2. Look for a float down option on the interest rate. In case the rates fell more, my lender offered the option to buy down to a lower interest rate after locking the rate but before closing on the house. During these volatile times, that can be a nice reassurance that you’ll get the best deal.

  3. Stay the course. It’s hard to stick to the plan of buying a house and taking on debt when it seems like the world is going to end. Thankfully, things are calming down now and society is opening up so hopefully this won’t be an issue again. But, when times were rough and there was a lot of unknown, it was somewhat difficult to take my own advice and stay the course. But, we’re sure glad we did.

  4. Leverage technology. Use video technology to get an idea of the house.

  5. The final walk through is important! Walk through individually, if you must. But, get a good sniff test!

  6. Pay attention to the closing costs. This goes for whether you’re buying a house during COVID-19 or not. Don’t get so caught up in the excitement of closing day that you forget to go over the closing disclosure. That’s where all the costs are listed. Lenders are required to get that to you the day before closing. Get it as soon as you can and go over each line. Make sure everything is at it was discussed prior to walking in for closing.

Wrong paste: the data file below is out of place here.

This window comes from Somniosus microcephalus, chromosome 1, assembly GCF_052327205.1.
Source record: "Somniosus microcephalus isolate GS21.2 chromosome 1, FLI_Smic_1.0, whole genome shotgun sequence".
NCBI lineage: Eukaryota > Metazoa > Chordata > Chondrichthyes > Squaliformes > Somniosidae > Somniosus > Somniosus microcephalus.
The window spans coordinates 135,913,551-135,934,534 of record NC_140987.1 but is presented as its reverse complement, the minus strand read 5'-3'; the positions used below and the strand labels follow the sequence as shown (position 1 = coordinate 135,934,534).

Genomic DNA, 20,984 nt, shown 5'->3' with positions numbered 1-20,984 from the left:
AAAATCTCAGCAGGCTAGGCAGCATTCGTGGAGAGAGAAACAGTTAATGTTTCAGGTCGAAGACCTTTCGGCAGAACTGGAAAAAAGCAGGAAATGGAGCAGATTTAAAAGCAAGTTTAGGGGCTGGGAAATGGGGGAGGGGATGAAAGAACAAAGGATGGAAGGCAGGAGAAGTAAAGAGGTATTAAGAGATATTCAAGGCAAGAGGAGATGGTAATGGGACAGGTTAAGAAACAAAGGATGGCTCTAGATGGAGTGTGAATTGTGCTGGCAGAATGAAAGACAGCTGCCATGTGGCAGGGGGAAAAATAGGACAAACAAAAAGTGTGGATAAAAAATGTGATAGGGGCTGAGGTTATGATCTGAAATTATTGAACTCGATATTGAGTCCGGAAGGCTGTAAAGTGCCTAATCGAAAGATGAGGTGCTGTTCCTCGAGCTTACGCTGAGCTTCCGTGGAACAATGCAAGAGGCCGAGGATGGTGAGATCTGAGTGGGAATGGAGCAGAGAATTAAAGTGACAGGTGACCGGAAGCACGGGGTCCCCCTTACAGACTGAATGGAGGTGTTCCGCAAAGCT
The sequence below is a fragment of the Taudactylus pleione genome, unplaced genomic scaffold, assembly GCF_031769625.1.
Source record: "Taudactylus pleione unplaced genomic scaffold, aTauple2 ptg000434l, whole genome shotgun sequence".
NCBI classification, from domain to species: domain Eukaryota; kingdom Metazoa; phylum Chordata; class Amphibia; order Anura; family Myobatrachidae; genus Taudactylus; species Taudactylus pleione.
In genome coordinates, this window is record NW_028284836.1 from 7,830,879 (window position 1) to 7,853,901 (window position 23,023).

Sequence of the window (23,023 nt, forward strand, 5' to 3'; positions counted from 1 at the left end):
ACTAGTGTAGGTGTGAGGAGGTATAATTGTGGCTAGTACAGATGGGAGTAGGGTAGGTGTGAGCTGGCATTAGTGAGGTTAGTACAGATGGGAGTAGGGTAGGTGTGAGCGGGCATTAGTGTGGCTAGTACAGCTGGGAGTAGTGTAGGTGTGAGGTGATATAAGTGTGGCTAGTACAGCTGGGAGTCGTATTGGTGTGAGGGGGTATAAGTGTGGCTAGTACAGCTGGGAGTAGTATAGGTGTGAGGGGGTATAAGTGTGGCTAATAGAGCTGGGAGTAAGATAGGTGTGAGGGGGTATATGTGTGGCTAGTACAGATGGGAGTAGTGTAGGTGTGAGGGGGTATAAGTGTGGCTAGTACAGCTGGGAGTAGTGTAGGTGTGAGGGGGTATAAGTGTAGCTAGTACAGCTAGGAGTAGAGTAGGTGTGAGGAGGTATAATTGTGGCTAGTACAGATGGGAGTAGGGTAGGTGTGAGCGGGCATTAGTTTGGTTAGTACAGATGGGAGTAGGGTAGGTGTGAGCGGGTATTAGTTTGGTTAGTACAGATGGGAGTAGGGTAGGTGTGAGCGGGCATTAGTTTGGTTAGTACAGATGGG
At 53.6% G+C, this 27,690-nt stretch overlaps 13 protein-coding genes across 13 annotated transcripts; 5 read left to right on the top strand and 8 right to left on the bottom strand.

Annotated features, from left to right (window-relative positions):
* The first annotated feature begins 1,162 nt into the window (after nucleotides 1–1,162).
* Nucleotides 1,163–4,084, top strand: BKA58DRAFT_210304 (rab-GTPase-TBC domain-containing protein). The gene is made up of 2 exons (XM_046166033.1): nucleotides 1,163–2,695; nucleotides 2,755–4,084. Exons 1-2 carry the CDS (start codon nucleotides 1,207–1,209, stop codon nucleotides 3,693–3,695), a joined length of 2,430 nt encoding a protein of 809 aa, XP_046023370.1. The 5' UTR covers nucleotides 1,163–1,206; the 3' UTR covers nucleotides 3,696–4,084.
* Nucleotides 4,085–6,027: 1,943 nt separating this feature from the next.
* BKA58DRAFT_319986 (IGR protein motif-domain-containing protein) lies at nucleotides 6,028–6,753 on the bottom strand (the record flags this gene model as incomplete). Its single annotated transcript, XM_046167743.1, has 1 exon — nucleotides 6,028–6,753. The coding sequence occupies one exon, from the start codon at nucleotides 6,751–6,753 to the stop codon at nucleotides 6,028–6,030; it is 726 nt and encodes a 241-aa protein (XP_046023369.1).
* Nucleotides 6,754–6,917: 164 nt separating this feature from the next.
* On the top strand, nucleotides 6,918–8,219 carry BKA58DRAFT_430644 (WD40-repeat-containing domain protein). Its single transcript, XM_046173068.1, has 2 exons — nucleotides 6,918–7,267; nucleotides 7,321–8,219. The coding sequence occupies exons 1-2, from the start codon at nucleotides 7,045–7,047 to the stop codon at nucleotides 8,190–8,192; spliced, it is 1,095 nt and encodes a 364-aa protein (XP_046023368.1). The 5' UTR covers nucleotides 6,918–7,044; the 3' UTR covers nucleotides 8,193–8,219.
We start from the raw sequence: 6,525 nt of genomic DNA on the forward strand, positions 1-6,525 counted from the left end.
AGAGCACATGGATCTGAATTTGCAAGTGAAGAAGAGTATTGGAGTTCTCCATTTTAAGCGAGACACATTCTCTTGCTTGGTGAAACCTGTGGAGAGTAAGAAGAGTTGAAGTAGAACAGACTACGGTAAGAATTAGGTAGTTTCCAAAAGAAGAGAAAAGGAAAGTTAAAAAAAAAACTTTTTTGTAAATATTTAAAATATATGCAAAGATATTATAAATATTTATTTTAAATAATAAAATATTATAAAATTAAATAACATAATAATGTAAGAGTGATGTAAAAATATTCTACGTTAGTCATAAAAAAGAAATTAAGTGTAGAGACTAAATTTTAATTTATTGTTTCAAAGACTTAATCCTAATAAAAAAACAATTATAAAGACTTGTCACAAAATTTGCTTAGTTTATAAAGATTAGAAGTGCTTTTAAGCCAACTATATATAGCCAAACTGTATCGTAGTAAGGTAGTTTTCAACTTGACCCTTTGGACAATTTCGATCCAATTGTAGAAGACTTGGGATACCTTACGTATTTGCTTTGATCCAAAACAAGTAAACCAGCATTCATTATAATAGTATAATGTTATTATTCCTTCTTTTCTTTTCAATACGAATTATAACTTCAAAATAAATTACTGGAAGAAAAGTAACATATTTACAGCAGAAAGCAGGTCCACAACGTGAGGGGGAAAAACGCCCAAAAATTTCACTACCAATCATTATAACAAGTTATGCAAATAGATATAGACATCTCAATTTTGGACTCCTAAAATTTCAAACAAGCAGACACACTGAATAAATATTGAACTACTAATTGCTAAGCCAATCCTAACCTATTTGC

7. Arrange for funds for the down payment well in advance. Everything is slower right now with things being closed and people working from home. Most banks require wired money or a bank check for closing. For us, USAA doesn’t have physical branches here, so we had to transfer money to our local bank, then go to the bank physically to get the check (via a drive through, contactless teller). It took a few days. Work out how you’re going to get the check prior to closing day.

  8. Book your moving truck far in advance, as well. There are a lot of people renting U-hauls right now for home improvement projects, taking things out to the dump, etc. So, make sure you get your truck in advance.

  9. Give yourself plenty of time to move. Since Josh and I are still working, we gave ourselves 3 weekends to move ourselves- one to clean up and touch up the new place, one to move our things, and one to unpack and clean up the old place. It’s a lot of work to do it all, but we’re glad we did to protect the family and minimize our exposure during the move.

I hope that helps!  Next, I’ll have the loan officer whom I worked with on to answer a few questions for us and give us some tips!

Stay frugal, ya’ll!


Standard Disclaimer:  Not meant as individualized financial or medical advice.